China in Transition

Dongguan Establishes "Little Japan" to Woo Japanese Investors

Chi Hung KWAN
Consulting Fellow, RIETI

We are seeing a boom in Japanese private sector investment in China, buoyed by the nation's entry into the World Trade Organization. Such investment is increasingly concentrated in the Yangtze River delta, in cities such as Shanghai. Faced with this challenge, the Pearl River delta in southern China, which has long stood at the forefront of attracting foreign investment, is trying to stage a comeback by upgrading its infrastructure and wooing investors. Especially noteworthy are the development projects being organized at the initiative of local governments. A good example is the industrial park tailor-made for Japanese companies currently under construction in the town of Dong Keng in the city of Dongguan.

mapThe city of Dongguan is located right between Guangzhou and Hong Kong, occupying a pivotal position in the industrial region of the Pearl River delta. Two international airports (Shenzhen and Guangzhou) are within an hour's access from the city, while three ports serving international routes (Huang Pu in Guangzhou, Yan Tian in Shenzhen and Kwai Chung in Hong Kong) are no more than 90 minutes away. The city is also served by the Beijing-Kowloon Railway, which runs the length of China, linking Beijing with Hong Kong. Dongguan's development began with the investments in labor-intensive industries in the 1980s, and its industrial base has widened rapidly with the entry of Taiwan-based firms in the 1990s. Almost all parts necessary for the production of personal computers can be procured within the city, and even in global terms, Dongguan has become a huge center of production for information technology-related products. Supported by some 15,000 foreign firms, the value of Dongguan's exports now ranks third in China, behind Shenzhen and Shanghai.

Dong Keng is a small town with a population of 108,000 (28,000 according to family registers and an additional 80,000 who come from other areas) located in central Dongguan. The town government is active in wooing foreign capital, and its policy is to provide companies with "services," rather than subjecting them to "administrative guidance" and regulations. This flexibility and attentiveness has won high marks among incoming firms. Although some 230 foreign firms, including seven Japanese companies, have already invested here, another four large-scale industrial parks are currently on the drawing board.

One of these, jointly undertaken by the town government and Hong Kong-based Plainvim International Ltd., will be China's first industrial park exclusively for Japanese firms. The plan envisions an industrial zone, a residential zone, a commercial zone and natural environment protection zone all within a huge 1 million-square meter plot of land. It is expected host some 80 small and medium-sized enterprises and 50,000 employees. Its selling point will be the homey atmosphere and support services befitting of a Little Japan. Specifically, it will not only model its production infrastructure, but also its lifestyle infrastructure, after that of Japan. Furthermore, it will have a Japanese director stationed on the premises and handle company start-up, accounting and legal procedures, as well as carry out recruitment and file tax reports on behalf of the companies there. Since it is solely for the use of Japanese companies, Japanese employees posted there will not only find it easy to exchange business information but will also be able to help each other in everyday life.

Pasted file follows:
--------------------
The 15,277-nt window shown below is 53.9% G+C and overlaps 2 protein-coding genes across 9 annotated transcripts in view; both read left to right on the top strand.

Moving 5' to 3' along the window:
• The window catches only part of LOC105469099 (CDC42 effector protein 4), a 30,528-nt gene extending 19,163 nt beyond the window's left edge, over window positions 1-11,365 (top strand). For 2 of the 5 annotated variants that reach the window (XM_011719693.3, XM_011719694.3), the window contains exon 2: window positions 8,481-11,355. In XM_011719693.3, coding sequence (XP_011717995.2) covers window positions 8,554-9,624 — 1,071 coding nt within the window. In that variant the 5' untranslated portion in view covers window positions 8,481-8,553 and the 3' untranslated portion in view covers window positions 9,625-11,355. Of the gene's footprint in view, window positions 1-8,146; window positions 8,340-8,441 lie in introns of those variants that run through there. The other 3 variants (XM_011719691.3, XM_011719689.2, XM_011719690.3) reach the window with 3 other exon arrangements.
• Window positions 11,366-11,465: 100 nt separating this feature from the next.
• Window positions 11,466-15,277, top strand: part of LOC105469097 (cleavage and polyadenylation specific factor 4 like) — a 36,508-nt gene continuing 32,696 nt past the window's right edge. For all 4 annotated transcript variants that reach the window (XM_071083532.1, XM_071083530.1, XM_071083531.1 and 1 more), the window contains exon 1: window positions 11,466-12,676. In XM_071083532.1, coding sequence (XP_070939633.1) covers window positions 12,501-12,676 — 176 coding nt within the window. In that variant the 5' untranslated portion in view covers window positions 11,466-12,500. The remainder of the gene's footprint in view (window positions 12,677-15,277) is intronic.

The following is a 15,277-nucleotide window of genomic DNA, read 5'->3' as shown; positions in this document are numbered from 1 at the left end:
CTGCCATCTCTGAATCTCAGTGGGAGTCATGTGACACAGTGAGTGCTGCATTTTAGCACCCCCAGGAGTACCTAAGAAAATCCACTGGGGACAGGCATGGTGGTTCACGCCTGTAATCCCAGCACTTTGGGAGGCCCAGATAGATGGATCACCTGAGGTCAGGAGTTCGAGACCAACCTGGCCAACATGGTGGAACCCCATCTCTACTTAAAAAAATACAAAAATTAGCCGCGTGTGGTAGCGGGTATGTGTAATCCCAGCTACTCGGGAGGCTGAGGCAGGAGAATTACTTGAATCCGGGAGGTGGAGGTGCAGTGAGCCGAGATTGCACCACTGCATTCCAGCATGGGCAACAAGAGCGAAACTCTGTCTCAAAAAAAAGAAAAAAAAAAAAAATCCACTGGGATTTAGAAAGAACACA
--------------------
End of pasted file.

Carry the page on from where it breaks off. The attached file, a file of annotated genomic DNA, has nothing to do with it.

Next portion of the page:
Plainvim International has plenty of experience working with such Japanese firms as TDK Corp. and Matsushita Electronic Components Co. through joint ventures and business tie-ups. It is ready to provide personnel support, such as dispatching managers, for incoming Japanese firms, as well as to serve as a partner for joint ventures and OEM. Not only can the firm serves a good guide for small businesses that are entering the Chinese market for the first time, it can also be a trusted business partner. With the addition of the direct support of the town government, investment risks can be reduced.

As this shows, regional competition for foreign investment has resulted in a dramatic improvement in the investment atmosphere in China as a whole. This will no doubt increase the options open to Japanese firms when they invest in China and improve the chances of their success.

*My inspection tour received the cooperation of JL Advisers.

January 24, 2003

January 24, 2003